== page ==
Japan's nuclear crisis a long way from over

09:59, March 26, 2011      

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Japan's Prime Minister Naoto Kan bows in front of the Japanese flag with a black mourning cloth during a news conference at his official residence in Tokyo March 25, 2011. Kan said on Friday that the situation at a quake-damaged nuclear plant in northeast Japan remained very precarious. (Xinhua/Reuters)

Problems continue to arise at the crippled Fukushima Daiichi nuclear power plant in Japan, despite progress in restoring the power needed to cool down its overheating reactors.

In recent days, injuries to workers, black smoke rising from No. 3 reactor and abnormal radiation have come one after another.

Some experts say the crisis might not end soon, while others insist its effects will be limited.

The crisis arose from the shutdown of the plant's cooling systems, which are critical to bringing down temperatures in the reactors' cores and stabilizing its nuclear fuel. The systems shut down after the March 11 earthquake and ensuing tsunami wiped out the power supply.

Workers are making efforts to bring the six-reactor facility's cooling systems back online and are spraying stricken reactors with seawater to cool damaged reactors and fuel rods

The Fukushima Daiichi nuclear power plant uses boiling water reactors, which went into emergency shutdown when the earthquake hit. The backup power started automatically to circulate cooling water to carry away the residual heat.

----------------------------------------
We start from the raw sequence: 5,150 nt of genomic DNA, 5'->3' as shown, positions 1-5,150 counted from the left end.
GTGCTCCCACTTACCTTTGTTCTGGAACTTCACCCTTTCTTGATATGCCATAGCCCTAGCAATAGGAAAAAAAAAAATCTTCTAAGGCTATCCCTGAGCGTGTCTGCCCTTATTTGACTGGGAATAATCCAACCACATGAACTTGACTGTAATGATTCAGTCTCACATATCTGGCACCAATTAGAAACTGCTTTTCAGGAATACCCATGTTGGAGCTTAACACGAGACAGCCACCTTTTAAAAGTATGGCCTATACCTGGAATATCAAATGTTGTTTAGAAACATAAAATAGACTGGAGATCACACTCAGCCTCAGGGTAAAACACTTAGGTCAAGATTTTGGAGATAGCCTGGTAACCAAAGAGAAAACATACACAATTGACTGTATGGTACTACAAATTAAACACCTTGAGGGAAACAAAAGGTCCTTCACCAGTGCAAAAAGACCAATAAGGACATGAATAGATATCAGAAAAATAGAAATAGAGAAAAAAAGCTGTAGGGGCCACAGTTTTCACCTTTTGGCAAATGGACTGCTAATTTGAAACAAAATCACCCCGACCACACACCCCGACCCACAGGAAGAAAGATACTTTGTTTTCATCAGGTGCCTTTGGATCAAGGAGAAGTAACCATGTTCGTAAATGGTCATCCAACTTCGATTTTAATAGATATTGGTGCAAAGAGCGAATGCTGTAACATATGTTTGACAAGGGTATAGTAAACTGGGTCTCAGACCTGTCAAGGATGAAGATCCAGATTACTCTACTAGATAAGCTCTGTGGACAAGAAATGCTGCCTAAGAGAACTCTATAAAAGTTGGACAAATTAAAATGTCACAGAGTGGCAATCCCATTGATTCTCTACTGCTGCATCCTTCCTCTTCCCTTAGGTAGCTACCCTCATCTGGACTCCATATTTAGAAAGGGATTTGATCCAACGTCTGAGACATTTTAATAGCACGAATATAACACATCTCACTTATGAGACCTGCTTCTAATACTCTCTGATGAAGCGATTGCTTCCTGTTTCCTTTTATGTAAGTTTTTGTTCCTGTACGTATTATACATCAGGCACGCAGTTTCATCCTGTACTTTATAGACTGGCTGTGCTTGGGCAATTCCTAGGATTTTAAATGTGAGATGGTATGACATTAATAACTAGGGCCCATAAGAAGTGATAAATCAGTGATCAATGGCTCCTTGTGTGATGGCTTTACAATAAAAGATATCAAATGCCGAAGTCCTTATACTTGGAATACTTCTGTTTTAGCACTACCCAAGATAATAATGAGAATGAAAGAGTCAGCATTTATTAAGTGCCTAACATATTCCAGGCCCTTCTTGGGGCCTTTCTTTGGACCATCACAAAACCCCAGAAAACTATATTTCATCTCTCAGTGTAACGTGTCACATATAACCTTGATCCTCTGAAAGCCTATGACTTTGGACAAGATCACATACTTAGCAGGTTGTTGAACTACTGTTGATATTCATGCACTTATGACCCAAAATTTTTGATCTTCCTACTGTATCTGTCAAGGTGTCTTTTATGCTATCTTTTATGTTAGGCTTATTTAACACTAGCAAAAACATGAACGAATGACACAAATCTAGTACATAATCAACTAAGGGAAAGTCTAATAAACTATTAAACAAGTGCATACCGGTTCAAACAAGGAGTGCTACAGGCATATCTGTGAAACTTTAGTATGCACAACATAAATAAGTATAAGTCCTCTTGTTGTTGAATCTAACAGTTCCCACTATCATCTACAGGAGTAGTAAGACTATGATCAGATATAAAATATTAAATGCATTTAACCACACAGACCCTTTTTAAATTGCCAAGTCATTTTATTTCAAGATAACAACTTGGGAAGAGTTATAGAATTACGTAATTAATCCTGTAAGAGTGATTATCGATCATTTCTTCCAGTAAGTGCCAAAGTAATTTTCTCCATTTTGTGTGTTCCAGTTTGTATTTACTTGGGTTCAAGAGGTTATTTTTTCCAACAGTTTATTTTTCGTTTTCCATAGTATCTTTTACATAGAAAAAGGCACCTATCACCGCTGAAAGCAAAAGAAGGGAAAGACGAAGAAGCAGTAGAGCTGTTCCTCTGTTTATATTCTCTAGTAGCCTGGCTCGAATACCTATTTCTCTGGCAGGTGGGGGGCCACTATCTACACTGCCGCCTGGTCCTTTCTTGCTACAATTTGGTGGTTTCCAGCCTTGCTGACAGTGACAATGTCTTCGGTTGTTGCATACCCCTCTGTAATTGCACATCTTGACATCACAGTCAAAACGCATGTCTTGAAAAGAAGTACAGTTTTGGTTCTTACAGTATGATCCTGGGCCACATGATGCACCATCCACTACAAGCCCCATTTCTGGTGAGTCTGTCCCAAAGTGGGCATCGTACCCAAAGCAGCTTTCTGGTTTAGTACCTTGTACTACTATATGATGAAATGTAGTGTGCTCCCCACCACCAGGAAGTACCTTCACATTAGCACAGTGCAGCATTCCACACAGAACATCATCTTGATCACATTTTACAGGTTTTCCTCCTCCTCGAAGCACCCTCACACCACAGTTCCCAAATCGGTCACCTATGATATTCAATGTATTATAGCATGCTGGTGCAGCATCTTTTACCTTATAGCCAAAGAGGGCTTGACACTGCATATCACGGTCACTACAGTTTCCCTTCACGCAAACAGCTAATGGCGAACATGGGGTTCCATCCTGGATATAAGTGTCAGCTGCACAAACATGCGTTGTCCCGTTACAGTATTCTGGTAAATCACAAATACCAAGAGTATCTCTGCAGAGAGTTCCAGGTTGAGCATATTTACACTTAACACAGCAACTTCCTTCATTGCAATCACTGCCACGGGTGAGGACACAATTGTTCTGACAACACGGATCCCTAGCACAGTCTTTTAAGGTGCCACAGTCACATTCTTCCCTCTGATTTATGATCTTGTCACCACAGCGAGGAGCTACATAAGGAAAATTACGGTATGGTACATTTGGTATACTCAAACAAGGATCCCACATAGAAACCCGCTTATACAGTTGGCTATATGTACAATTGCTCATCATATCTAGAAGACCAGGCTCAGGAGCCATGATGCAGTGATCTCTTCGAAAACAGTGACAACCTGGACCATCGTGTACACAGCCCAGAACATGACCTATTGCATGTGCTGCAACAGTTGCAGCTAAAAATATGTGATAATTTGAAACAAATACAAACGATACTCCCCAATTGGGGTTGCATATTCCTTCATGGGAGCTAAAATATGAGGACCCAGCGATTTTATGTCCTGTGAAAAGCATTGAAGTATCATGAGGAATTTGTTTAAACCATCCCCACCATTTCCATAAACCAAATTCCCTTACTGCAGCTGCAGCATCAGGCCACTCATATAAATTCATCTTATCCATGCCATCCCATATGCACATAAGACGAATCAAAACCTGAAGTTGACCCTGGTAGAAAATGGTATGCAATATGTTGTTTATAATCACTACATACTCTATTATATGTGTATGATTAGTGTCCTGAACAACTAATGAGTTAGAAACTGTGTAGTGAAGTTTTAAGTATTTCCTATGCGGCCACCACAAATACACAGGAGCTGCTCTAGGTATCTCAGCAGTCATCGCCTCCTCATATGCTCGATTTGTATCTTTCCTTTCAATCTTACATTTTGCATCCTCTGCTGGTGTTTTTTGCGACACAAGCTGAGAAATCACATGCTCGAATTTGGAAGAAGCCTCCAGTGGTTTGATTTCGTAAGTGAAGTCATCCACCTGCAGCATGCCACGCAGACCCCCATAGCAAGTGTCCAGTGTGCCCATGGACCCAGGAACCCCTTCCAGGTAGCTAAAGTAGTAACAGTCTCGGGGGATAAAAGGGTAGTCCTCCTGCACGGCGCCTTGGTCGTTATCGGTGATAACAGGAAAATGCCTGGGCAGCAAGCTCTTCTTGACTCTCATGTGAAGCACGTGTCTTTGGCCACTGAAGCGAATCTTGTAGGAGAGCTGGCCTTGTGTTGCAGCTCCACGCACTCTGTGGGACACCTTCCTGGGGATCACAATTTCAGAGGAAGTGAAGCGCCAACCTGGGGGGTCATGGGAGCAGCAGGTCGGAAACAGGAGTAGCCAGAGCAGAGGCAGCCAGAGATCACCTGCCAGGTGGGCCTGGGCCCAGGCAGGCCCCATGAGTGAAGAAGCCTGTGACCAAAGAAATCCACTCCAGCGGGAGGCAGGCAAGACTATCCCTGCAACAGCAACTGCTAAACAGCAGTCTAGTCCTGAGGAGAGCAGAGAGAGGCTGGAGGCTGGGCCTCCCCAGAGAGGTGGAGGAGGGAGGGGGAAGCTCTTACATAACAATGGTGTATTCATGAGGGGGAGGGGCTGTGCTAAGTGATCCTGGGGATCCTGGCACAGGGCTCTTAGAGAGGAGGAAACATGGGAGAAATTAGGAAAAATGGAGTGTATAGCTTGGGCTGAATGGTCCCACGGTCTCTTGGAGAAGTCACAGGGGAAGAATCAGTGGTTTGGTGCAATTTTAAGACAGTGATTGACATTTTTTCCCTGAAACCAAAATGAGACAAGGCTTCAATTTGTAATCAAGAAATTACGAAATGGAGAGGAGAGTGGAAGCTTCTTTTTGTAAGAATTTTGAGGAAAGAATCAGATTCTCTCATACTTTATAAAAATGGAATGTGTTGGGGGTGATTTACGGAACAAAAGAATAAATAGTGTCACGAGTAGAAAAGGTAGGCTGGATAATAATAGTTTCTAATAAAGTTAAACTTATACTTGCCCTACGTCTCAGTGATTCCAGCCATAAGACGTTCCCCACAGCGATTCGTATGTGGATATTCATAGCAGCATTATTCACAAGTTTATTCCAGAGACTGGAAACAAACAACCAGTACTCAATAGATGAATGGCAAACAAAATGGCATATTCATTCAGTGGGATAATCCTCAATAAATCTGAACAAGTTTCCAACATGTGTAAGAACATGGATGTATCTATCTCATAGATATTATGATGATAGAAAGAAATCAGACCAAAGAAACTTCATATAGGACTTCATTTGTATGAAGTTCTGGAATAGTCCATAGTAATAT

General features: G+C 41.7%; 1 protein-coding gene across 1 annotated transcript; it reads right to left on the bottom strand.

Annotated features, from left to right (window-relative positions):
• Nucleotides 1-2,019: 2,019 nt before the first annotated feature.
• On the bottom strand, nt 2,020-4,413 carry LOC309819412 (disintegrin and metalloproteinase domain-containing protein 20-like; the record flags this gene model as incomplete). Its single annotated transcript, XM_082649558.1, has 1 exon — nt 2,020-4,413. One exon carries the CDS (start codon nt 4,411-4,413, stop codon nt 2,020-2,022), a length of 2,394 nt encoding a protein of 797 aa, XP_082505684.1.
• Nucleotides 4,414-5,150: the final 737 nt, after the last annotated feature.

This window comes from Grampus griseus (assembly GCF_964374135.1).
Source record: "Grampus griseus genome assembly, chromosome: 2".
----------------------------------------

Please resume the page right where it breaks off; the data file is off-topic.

However, the earthquake destroyed the external power supply of the nuclear reactor. The emergency diesel power generators also failed when the tsunami arrived.

With the cooling system shut down, the residual heat built up, bringing down the water level of the fuel pool and threatening eventual core meltdown.

In 1979, a partial core meltdown occurred at Three Mile Island in the United States due to a cooling system failure. It remains the most severe nuclear leak accident in the country and forced the evacuation of at least 150,000 local residents.

Fortunately, Fukushima workers on Monday reconnected power lines to all six reactors, marking a critical first step in getting the overheated reactors under control after days of public anxiety. But much still needs to be done before electricity can be turned on. It is not clear what condition the equipment is in.

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